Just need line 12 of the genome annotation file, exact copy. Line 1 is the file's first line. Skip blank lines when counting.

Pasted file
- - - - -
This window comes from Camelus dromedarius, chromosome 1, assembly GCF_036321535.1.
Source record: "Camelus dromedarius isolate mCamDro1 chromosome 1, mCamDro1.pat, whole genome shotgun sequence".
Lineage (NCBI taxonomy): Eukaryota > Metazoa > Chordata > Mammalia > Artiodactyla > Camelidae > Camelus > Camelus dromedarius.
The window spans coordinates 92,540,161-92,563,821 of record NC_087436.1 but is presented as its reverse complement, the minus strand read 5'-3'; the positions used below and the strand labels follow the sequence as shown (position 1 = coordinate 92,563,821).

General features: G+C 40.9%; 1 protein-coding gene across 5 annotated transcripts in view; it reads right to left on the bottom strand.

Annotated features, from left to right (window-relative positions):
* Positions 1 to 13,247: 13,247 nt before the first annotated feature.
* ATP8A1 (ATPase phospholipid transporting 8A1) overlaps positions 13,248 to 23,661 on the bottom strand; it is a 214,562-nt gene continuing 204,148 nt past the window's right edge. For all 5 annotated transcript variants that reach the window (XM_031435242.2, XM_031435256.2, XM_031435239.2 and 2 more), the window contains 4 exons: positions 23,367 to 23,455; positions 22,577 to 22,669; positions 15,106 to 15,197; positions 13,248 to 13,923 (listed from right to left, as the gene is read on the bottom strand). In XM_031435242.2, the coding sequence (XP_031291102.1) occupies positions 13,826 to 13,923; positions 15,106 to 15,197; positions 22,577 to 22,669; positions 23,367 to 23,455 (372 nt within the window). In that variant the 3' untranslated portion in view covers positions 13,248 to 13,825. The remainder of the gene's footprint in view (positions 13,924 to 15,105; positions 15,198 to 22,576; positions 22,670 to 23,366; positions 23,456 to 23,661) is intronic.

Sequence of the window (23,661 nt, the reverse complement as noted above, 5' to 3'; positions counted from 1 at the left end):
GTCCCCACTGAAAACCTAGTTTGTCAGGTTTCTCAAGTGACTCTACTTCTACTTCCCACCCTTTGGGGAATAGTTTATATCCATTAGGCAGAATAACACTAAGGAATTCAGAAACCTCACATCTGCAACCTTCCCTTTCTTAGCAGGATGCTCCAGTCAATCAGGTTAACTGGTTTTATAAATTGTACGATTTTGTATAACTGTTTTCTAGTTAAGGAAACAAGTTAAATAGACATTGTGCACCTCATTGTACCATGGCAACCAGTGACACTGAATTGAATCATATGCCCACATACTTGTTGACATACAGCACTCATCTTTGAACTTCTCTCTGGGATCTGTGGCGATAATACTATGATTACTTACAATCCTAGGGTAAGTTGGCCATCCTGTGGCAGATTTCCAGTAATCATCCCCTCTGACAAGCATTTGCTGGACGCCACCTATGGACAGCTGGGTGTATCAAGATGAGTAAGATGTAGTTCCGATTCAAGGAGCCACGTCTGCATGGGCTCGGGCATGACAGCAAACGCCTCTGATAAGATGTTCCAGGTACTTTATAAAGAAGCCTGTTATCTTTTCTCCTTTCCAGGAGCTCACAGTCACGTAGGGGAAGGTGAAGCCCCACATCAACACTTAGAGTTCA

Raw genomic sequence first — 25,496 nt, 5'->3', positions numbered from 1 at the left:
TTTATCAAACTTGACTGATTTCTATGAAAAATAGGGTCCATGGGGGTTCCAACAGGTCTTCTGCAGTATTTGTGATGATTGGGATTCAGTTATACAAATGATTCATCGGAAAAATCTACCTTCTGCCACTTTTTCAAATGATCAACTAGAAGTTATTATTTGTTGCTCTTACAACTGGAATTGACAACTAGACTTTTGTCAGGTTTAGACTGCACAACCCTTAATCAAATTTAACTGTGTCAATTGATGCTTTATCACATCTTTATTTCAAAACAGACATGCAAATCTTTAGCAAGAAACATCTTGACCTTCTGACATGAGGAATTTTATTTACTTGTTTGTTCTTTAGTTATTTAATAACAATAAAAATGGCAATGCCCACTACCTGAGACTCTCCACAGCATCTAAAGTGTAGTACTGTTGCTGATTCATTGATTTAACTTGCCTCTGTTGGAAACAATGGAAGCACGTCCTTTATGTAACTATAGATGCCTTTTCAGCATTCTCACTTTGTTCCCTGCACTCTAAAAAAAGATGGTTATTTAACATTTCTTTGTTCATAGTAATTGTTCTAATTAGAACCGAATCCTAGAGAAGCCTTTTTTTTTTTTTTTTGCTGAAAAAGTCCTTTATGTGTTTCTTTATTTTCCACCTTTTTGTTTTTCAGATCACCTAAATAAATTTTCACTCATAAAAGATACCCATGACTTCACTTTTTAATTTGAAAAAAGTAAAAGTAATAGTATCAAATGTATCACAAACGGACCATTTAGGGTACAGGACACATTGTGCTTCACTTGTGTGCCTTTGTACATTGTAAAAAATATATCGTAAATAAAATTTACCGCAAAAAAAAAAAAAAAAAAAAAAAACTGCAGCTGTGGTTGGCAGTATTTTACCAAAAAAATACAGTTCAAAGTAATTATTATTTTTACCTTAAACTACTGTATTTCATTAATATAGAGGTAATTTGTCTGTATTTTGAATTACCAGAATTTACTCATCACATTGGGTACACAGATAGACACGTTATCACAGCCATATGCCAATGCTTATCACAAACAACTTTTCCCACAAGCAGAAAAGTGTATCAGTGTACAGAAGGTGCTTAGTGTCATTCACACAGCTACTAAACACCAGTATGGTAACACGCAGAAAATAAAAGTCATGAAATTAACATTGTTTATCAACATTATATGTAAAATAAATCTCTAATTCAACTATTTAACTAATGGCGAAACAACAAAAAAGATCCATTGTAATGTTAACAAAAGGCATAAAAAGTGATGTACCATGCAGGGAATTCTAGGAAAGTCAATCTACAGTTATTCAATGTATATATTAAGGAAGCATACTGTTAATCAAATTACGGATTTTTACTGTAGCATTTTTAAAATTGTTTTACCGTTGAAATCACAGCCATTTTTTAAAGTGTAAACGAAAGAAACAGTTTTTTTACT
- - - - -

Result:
TTTATCAAACTTGACTGATTTCTATGAAAAATAGGGTCCATGGGGGTTCCAACAGGTCTTCTGCAGTATTTGTGATGATTGGGATTCAGTTATACAAATGATTCATCGGAAAAATCTACCTTCTGCCACTTTTTCAAATGATCAACTAGAAGTTATTATTTGTTGCTCTTACAACTGGAATTGACAACTAGACTTTTGTCAGGTTTAGACTGCACAACCCTTAATCAAATTTAACTGTGTCAATTGATGCTTTATCACATCTTTATTTCAAAACAGACATGCAAATCTTTAGCAAGAAACATCTTGACCTTCTGACATGAGGAATTTTATTTACTTGTTTGTTCTTTAGTTATTTAATAACAATAAAAATGGCAATGCCCACTACCTGAGACTCTCCACAGCATCTAAAGTGTAGTACTGTTGCTGATTCATTGATTTAACTTGCCTCTGTTGGAAACAATGGAAGCACGTCCTTTATGTAACTATAGATGCCTTTTCAGCATTCTCACTTTGTTCCCTGCACTCTAAAAAAAGATGGTTATTTAACATTTCTTTGTTCATAGTAATTGTTCTAATTAGAACCGAATCCTAGAGAAGCCTTTTTTTTTTTTTTTTGCTGAAAAAGTCCTTTATGTGTTTCTTTATTTTCCACCTTTTTGTTTTTCAGATCACCTAAATAAATTTTCACTCATAAAAGATACCCATGACTTCACTTTTTAATTTGAAAAAAGTAAAAGTAATAGTATCAAATGTATCACAAACGGACCATTTAGGGTACAGGACACATTGTGCTTCACTTGTGTGCCTTTGTACATTGTAAAAAATATATCGTAAATAAAATTTACCGCAAAAAAAAAAAAAAAAAAAAAAAACTGCAGCTGTGGTTGGCAGTATTTTACCAAAAAAATACAGTTCAAAGTAATTATTATTTTTACCTTAAACTACTGTATTTCATTAATATAGAGGTAATTTGTCTGTATTTTGAATTACCAGAATTTACTCATCACATTGGGTACACAGATAGACACGTTATCACAGCCATATGCCAATGCTTATCACAAACAACTTTTCCCACAAGCAGAAAAGTGTATCAGTGTACAGAAGGTGCTTAGTGTCATTCACACAGCTACTAAACACCAGTATGGTAACACGCAGAAAATAAAAGTCATGAAATTAACATTGTTTATCAACATTATATGTAAAATAAATCTCTAATTCAACTATTTAACTAATGGCGAAACAACAAAAAAGATCCATTGTAATGTTAACAAAAGGCATAAAAAGTGATGTACCATGCAGGGAATTCTAGGAAAGTCAATCTACAGTTATTCAATGTATATATTAAGGAAGCATACTGTTAATCAAATTACGGATTTTTACTGTAGCATTTTTAAAATTGTTTTACCGTTGAAATCACAGCCATTTTTTAAAGTGTAAACGAAAGAAACAGTTTTTTTACT